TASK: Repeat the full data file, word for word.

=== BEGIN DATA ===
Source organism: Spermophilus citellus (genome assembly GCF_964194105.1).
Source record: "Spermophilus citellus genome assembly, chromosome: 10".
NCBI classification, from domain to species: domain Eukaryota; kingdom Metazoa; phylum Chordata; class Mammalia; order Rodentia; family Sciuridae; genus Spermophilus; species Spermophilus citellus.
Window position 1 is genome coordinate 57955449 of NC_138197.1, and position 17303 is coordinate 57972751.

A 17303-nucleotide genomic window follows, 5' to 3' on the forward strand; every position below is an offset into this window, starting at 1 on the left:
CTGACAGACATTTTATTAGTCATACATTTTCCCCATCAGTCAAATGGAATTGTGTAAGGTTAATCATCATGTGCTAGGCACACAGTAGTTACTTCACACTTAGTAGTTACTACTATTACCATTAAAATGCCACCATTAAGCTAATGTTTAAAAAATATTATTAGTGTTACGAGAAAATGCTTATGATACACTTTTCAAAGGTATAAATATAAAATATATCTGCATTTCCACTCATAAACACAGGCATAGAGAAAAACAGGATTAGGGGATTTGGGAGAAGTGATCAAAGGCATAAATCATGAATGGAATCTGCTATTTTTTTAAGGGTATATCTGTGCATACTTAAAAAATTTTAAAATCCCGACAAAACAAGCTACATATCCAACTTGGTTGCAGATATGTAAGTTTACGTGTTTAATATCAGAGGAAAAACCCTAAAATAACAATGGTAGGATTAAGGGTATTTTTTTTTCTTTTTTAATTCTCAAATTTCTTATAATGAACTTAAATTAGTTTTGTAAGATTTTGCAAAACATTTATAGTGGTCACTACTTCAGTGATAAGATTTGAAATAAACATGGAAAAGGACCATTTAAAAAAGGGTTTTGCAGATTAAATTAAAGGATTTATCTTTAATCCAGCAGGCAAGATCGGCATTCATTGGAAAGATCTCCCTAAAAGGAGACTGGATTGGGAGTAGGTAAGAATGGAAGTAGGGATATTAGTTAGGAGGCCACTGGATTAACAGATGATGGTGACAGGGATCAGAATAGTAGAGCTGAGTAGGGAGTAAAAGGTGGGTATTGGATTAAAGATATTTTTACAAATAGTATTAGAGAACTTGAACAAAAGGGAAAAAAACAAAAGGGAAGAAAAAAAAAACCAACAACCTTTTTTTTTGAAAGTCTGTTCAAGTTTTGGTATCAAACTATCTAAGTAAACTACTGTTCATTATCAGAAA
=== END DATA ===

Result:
Source organism: Spermophilus citellus (genome assembly GCF_964194105.1).
Source record: "Spermophilus citellus genome assembly, chromosome: 10".
NCBI classification, from domain to species: domain Eukaryota; kingdom Metazoa; phylum Chordata; class Mammalia; order Rodentia; family Sciuridae; genus Spermophilus; species Spermophilus citellus.
Window position 1 is genome coordinate 57955449 of NC_138197.1, and position 17303 is coordinate 57972751.

A 17303-nucleotide genomic window follows, 5' to 3' on the forward strand; every position below is an offset into this window, starting at 1 on the left:
CTGACAGACATTTTATTAGTCATACATTTTCCCCATCAGTCAAATGGAATTGTGTAAGGTTAATCATCATGTGCTAGGCACACAGTAGTTACTTCACACTTAGTAGTTACTACTATTACCATTAAAATGCCACCATTAAGCTAATGTTTAAAAAATATTATTAGTGTTACGAGAAAATGCTTATGATACACTTTTCAAAGGTATAAATATAAAATATATCTGCATTTCCACTCATAAACACAGGCATAGAGAAAAACAGGATTAGGGGATTTGGGAGAAGTGATCAAAGGCATAAATCATGAATGGAATCTGCTATTTTTTTAAGGGTATATCTGTGCATACTTAAAAAATTTTAAAATCCCGACAAAACAAGCTACATATCCAACTTGGTTGCAGATATGTAAGTTTACGTGTTTAATATCAGAGGAAAAACCCTAAAATAACAATGGTAGGATTAAGGGTATTTTTTTTTCTTTTTTAATTCTCAAATTTCTTATAATGAACTTAAATTAGTTTTGTAAGATTTTGCAAAACATTTATAGTGGTCACTACTTCAGTGATAAGATTTGAAATAAACATGGAAAAGGACCATTTAAAAAAGGGTTTTGCAGATTAAATTAAAGGATTTATCTTTAATCCAGCAGGCAAGATCGGCATTCATTGGAAAGATCTCCCTAAAAGGAGACTGGATTGGGAGTAGGTAAGAATGGAAGTAGGGATATTAGTTAGGAGGCCACTGGATTAACAGATGATGGTGACAGGGATCAGAATAGTAGAGCTGAGTAGGGAGTAAAAGGTGGGTATTGGATTAAAGATATTTTTACAAATAGTATTAGAGAACTTGAACAAAAGGGAAAAAAACAAAAGGGAAGAAAAAAAAAACCAACAACCTTTTTTTTTGAAAGTCTGTTCAAGTTTTGGTATCAAACTATCTAAGTAAACTACTGTTCATTATCAGAAA